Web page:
Sound, The Natural World, and the Work of Alvin Lucier
“I am sitting in a room different from the one you are in now. I am recording the sound of my speaking voice, and I am going to play it back into the room again and again, until the resonant frequencies of the room reinforce themselves so that any semblance of my speech, with perhaps the exception of rhythm, is destroyed.”
With this text spoken in Alvin Lucier’s 1969 work, I am Sitting in a Room, Lucier challenges preconceived notions of sound, speech, and space, a common thread throughout his work. Lucier passed away at the age of 90 on December 1, and this week we honor him by taking a look back on his life and work.
Lucier was born in 1931 in New Hampshire, growing up in a musical family. He would go on to study music theory and composition at Yale and Brandeis, studying under composers such as Aaron Copland and Lukas Foss during this time. Influenced by his teachers, Lucier initially composed in a neoclassical style, but soon became disillusioned with that style of composition. He told The New York Times in 1997, “I was literally exhausted by the neo-Classic style, and I had a couple of teachers that were at an impasse. They were getting bitter, and they were sort of losing their enthusiasm. And I was just at that age where I was ready for something new. But I didn’t know what to do.”
Lucier would discover “what to do” upon traveling to Rome on a Fulbright fellowship in the early 1960s. While there, Lucier attended performances by John Cage and David Tudor, and was introduced to the avant-garde works of composers like Karlheinz Stockhausen, Pierre Boulez, and Luigi Nono. For Lucier, there was no going back to neoclassical composition at that point, and he devoted his work to studying the relationship between sound and its environment from then on.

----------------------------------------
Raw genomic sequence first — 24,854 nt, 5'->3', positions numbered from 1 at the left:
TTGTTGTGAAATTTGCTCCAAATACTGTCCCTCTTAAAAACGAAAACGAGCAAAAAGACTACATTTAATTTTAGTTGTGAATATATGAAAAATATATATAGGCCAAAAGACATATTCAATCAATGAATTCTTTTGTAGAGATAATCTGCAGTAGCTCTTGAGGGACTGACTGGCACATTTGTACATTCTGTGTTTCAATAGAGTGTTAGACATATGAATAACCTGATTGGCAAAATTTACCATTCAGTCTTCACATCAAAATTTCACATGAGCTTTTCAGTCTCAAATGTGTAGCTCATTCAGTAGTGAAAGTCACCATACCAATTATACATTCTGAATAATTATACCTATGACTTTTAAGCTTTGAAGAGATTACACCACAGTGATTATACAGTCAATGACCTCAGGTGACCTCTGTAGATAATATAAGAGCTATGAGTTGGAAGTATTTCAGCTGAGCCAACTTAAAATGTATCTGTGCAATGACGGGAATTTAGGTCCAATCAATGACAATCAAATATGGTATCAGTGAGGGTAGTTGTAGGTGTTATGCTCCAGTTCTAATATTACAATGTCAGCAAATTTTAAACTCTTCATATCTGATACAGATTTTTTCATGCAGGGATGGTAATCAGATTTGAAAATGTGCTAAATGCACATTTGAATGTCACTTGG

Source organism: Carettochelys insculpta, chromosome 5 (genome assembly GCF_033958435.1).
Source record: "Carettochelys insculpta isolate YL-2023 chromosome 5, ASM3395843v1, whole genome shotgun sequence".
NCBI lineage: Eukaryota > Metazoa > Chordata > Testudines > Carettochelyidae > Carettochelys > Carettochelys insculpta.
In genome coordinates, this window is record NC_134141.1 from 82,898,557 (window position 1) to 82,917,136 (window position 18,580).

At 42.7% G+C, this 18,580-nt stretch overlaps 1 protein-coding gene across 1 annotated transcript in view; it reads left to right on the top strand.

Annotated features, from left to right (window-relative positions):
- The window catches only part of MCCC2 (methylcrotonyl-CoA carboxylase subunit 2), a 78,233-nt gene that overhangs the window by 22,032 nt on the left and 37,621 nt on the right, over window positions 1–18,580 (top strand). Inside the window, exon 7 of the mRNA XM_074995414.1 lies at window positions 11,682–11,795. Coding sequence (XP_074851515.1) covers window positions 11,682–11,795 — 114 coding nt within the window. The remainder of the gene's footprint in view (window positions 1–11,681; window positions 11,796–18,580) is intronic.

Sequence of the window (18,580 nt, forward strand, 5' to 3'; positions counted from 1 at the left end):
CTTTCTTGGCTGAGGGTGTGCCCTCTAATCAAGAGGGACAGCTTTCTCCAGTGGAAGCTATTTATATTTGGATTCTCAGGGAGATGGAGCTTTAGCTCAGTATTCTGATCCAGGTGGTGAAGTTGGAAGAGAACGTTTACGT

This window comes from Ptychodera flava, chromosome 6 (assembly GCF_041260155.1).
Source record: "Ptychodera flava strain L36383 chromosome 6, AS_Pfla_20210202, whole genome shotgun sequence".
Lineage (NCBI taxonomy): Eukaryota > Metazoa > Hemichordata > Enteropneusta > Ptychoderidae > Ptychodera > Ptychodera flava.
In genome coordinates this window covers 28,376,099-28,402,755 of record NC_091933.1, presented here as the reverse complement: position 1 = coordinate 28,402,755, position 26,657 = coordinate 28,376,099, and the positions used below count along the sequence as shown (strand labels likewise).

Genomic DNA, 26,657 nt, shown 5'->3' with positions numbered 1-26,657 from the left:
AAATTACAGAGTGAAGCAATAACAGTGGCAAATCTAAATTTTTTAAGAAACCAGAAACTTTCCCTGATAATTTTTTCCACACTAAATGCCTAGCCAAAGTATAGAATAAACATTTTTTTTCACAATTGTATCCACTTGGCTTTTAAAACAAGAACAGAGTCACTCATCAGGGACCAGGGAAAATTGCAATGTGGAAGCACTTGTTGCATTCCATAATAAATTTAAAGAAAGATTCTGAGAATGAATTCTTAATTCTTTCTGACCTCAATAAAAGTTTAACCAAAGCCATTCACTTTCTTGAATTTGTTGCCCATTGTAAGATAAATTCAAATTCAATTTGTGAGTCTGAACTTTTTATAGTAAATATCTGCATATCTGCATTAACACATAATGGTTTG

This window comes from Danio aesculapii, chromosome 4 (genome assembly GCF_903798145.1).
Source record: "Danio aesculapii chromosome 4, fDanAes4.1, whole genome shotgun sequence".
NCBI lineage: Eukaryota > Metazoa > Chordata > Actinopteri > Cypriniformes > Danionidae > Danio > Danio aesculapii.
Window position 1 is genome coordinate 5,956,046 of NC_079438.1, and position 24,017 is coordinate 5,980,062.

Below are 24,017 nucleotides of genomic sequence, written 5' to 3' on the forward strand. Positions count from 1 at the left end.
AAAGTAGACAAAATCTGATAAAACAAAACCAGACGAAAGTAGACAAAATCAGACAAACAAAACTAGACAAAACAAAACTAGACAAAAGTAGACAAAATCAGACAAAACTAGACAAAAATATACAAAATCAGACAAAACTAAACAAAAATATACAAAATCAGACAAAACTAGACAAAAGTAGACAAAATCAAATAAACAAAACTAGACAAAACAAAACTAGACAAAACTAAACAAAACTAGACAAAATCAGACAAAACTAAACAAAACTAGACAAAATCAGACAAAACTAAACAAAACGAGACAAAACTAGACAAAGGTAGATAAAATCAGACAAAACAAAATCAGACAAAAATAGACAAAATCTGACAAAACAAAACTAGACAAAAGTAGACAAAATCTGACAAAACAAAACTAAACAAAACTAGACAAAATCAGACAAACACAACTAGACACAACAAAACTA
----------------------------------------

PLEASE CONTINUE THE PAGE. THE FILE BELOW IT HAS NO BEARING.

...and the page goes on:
Lucier’s first foray into this study occurred while he was on faculty at Brandeis upon meeting physicist Edmond Dewan. Dewan had recently invented a brainwave control device, and Lucier collaborated with him on Music for Solo Performer (1965). Lucier attached electrodes to himself, which were connected to gongs, timpani, and snare and bass drums. Through this, the music was created via his own alpha brain waves. From the performer perspective, Lucier stated, “To release alpha, one has to attain a quasi-meditative state while at the same time monitoring its flow. One has to give up control to get it.”
Soon after Music for Solo Performer, Lucier formed the Sonic Arts Union in 1966 with Robert Ashley, David Behrman, and Gordon Mumma. Along with Mary Ashley, Shigeko Kubota, Barbara Lloyd, and Mary Lucier, the collective would tour together and share equipment. Compositions by the entire group can be heard on their record Electric Sound from 1972.
Lucier contributed his piece, Vespers (1968) to this record. Vespers explores how animals, such as bats and dolphins, communicate through echolocation by emulating the process as humans. Lucier’s fascination and respect for the natural world permeates the process of composing this work.